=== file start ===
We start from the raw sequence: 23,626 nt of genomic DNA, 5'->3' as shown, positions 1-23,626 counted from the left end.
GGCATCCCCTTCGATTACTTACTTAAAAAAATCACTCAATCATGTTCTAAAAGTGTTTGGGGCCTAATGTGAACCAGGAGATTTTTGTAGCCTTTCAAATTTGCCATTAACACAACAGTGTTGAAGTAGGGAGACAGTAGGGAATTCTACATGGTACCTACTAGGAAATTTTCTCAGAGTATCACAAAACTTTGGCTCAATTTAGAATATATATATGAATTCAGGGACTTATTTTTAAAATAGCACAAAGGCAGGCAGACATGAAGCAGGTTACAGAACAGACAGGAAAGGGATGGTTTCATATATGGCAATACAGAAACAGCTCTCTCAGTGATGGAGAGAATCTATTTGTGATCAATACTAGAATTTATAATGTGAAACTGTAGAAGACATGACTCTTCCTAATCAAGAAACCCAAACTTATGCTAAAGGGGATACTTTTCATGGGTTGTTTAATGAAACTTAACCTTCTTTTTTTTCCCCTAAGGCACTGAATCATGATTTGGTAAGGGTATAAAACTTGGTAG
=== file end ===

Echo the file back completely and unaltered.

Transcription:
We start from the raw sequence: 23,626 nt of genomic DNA, 5'->3' as shown, positions 1-23,626 counted from the left end.
GGCATCCCCTTCGATTACTTACTTAAAAAAATCACTCAATCATGTTCTAAAAGTGTTTGGGGCCTAATGTGAACCAGGAGATTTTTGTAGCCTTTCAAATTTGCCATTAACACAACAGTGTTGAAGTAGGGAGACAGTAGGGAATTCTACATGGTACCTACTAGGAAATTTTCTCAGAGTATCACAAAACTTTGGCTCAATTTAGAATATATATATGAATTCAGGGACTTATTTTTAAAATAGCACAAAGGCAGGCAGACATGAAGCAGGTTACAGAACAGACAGGAAAGGGATGGTTTCATATATGGCAATACAGAAACAGCTCTCTCAGTGATGGAGAGAATCTATTTGTGATCAATACTAGAATTTATAATGTGAAACTGTAGAAGACATGACTCTTCCTAATCAAGAAACCCAAACTTATGCTAAAGGGGATACTTTTCATGGGTTGTTTAATGAAACTTAACCTTCTTTTTTTTCCCCTAAGGCACTGAATCATGATTTGGTAAGGGTATAAAACTTGGTAG